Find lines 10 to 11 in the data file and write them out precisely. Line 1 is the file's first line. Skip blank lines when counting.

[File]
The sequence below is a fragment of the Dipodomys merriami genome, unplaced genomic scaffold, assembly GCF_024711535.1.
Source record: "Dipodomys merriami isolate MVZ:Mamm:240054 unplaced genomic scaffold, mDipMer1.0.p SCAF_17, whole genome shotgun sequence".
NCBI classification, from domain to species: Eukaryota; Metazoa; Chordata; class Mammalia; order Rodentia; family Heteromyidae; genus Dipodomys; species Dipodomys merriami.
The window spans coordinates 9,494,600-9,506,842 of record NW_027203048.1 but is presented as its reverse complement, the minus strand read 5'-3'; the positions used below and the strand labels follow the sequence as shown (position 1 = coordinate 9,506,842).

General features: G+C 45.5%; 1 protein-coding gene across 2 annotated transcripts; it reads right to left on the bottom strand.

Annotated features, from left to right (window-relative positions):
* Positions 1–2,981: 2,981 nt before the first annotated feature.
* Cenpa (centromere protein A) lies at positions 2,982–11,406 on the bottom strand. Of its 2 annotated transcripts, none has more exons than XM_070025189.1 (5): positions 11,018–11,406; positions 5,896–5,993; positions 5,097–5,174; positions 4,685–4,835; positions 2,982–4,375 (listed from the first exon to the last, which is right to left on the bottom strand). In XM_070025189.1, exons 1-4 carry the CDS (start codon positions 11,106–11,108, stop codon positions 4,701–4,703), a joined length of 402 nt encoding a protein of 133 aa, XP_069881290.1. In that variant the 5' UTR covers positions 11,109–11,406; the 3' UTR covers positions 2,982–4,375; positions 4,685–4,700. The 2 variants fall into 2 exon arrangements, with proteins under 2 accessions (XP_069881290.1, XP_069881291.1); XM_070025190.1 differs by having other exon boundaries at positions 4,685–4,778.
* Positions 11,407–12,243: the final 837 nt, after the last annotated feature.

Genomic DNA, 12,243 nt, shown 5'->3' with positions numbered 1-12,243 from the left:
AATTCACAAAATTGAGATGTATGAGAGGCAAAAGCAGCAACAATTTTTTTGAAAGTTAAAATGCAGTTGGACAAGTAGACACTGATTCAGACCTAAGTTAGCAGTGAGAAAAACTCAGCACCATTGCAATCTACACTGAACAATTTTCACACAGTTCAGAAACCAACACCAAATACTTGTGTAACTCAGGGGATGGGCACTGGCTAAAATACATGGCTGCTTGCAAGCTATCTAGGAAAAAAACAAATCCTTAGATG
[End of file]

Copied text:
Genomic DNA, 12,243 nt, shown 5'->3' with positions numbered 1-12,243 from the left:
AATTCACAAAATTGAGATGTATGAGAGGCAAAAGCAGCAACAATTTTTTTGAAAGTTAAAATGCAGTTGGACAAGTAGACACTGATTCAGACCTAAGTTAGCAGTGAGAAAAACTCAGCACCATTGCAATCTACACTGAACAATTTTCACACAGTTCAGAAACCAACACCAAATACTTGTGTAACTCAGGGGATGGGCACTGGCTAAAATACATGGCTGCTTGCAAGCTATCTAGGAAAAAAACAAATCCTTAGATG